8. Rossi, Pauline & Rouanet, Léa, 2015. "Gender Preferences in Africa: A Comparative Analysis of Fertility Choices," World Development, Elsevier, vol. 72(C), pages 326-345.
    9. Yamamura, Eiji, 2013. "Effects of sex preference and social pressure on fertility in changing Japanese families," Journal of Behavioral and Experimental Economics (formerly The Journal of Socio-Economics), Elsevier, vol. 46(C), pages 97-104.
    10. Koohi-Kamali, Feridoon, 2008. "Intrahousehold inequality and child gender bias in Ethiopia," Policy Research Working Paper Series 4755, The World Bank.
    11. Cruces, Guillermo & Galiani, Sebastian, 2007. "Fertility and female labor supply in Latin America: New causal evidence," Labour Economics, Elsevier, vol. 14(3), pages 565-573, June.
    12. Karbownik, Krzysztof & Myck, Michal, 2012. "For Some Mothers More Than Others: How Children Matter for Labour Market Outcomes When Both Fertility and Female Employment Are Low," IZA Discussion Papers 6933, Institute of Labor Economics (IZA).
    13. Kelly Bedard & Olivier Deschênes, 2005. "Sex Preferences, Marital Dissolution, and the Economic Status of Women," Journal of Human Resources, University of Wisconsin Press, vol. 40(2).
    14. Michael Leung & Junsen Zhang, 2008. "Gender preference, biased sex ratio, and parental investments in single-child households," Review of Economics of the Household, Springer, vol. 6(2), pages 91-110, June.
    15. Gordon B. Dahl & Enrico Moretti, 2004. "The Demand for Sons: Evidence from Divorce, Fertility, and Shotgun Marriage," NBER Working Papers 10281, National Bureau of Economic Research, Inc.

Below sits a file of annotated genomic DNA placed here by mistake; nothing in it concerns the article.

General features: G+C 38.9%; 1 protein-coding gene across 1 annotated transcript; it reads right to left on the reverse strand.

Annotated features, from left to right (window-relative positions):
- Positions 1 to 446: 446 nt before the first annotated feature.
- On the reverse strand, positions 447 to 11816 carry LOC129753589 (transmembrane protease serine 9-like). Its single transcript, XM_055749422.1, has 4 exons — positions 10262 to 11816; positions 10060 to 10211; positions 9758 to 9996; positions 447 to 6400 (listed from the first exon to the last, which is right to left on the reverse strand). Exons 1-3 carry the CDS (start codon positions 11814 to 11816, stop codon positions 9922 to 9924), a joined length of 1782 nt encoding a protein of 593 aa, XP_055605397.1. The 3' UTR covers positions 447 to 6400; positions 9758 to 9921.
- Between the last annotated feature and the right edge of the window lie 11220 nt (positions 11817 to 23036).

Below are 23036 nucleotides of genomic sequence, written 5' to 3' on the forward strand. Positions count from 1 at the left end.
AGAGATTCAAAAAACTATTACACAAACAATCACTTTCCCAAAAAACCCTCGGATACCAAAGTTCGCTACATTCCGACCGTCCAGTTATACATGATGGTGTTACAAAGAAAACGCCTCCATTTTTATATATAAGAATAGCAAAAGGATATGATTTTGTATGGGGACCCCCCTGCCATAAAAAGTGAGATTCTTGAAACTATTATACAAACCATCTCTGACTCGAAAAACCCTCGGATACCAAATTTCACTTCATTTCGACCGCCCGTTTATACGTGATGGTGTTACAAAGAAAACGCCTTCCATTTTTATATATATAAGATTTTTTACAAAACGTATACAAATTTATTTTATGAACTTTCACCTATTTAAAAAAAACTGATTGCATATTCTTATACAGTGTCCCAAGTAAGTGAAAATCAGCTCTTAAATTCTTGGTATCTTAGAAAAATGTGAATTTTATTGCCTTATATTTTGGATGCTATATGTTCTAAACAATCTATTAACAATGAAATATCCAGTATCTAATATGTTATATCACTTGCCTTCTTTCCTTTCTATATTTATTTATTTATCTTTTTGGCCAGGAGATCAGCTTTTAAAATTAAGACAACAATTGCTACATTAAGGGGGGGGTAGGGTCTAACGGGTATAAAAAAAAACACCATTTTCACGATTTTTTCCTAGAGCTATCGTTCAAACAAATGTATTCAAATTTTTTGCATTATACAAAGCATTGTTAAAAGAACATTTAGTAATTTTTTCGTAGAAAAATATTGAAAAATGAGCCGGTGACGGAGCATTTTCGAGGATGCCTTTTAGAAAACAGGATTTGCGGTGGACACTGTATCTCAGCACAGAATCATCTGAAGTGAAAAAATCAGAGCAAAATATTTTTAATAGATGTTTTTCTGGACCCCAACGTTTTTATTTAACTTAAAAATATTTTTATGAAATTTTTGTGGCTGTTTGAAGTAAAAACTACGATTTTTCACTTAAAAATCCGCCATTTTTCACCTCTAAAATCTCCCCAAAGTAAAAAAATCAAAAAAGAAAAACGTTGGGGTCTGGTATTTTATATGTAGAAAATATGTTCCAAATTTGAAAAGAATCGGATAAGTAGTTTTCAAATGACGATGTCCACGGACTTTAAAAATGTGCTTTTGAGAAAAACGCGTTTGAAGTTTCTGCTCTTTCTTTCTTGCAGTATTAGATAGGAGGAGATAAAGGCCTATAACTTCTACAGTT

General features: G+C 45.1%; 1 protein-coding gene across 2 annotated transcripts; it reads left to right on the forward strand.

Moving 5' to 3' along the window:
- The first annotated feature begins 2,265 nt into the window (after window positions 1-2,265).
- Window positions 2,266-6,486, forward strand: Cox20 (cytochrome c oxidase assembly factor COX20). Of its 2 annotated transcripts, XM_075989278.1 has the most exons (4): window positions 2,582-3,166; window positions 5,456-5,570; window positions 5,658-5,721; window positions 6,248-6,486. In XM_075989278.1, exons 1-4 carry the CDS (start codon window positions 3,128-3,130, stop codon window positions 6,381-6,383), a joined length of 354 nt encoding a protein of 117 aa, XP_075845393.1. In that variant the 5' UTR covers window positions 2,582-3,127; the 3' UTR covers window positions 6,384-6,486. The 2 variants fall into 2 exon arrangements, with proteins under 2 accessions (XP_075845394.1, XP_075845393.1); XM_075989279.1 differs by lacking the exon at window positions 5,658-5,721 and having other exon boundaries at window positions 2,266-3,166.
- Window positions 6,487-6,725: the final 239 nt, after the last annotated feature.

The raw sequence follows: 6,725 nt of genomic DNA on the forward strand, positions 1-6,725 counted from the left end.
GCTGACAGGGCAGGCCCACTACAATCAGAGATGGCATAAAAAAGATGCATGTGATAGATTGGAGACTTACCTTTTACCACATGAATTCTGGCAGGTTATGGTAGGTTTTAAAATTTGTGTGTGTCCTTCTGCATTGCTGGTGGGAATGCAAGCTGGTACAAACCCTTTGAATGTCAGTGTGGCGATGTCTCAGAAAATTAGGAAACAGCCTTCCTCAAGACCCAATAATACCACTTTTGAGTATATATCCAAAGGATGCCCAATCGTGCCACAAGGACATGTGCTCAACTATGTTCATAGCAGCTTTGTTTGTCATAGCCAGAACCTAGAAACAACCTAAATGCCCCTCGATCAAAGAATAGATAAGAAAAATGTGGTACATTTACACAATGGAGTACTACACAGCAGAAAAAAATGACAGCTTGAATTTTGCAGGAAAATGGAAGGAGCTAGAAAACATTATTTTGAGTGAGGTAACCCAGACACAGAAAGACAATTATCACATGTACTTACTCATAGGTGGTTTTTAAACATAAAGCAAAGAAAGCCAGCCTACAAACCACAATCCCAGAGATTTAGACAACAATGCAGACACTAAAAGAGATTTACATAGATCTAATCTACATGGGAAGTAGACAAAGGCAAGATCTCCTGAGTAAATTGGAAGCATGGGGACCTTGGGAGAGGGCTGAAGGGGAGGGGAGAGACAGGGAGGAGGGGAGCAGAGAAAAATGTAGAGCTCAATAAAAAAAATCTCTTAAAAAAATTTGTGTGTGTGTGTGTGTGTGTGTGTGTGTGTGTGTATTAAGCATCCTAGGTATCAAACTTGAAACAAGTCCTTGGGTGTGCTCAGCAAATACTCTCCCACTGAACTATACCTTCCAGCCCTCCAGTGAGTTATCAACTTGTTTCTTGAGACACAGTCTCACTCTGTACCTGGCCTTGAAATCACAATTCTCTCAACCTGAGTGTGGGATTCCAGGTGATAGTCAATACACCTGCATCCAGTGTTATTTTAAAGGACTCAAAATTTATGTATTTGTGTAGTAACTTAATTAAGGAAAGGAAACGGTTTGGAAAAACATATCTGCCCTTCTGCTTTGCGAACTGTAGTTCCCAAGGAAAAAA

16. Ono, Hiroshi, 2004. "Are sons and daughters substitutable?: Allocation of family resources in contemporary Japan," Journal of the Japanese and International Economies, Elsevier, vol. 18(2), pages 143-160, June.
    17. Arindam Nandi & Ramanan Laxminarayan, 2016. "The unintended effects of cash transfers on fertility: evidence from the Safe Motherhood Scheme in India," Journal of Population Economics, Springer;European Society for Population Economics, vol. 29(2), pages 457-491, April.
    18. Li, Wenchao & Yi, Junjian, 2015. "The Competitive Earning Incentive for Sons: Evidence from Migration in China," IZA Discussion Papers 9214, Institute of Labor Economics (IZA).
    19. Chew, Soo Hong & Yi, Junjian & Zhang, Junsen & Zhong, Songfa, 2017. "Risk Aversion and Son Preference: Experimental Evidence from Chinese Twin Parents," IZA Discussion Papers 10519, Institute of Labor Economics (IZA).
    20. Zurab Abramishvili & William Appleman & Sergii Maksymovych, 2019. "Parental Gender Preference in the Balkans and Scandinavia: Gender Bias or Differential Costs?," CERGE-EI Working Papers wp643, The Center for Economic Research and Graduate Education - Economics Institute, Prague.
    21. Nzinga Broussard & Ralph Chami & Gregory Hess, 2015. "(Why) Do self-employed parents have more children?," Review of Economics of the Household, Springer, vol. 13(2), pages 297-321, June.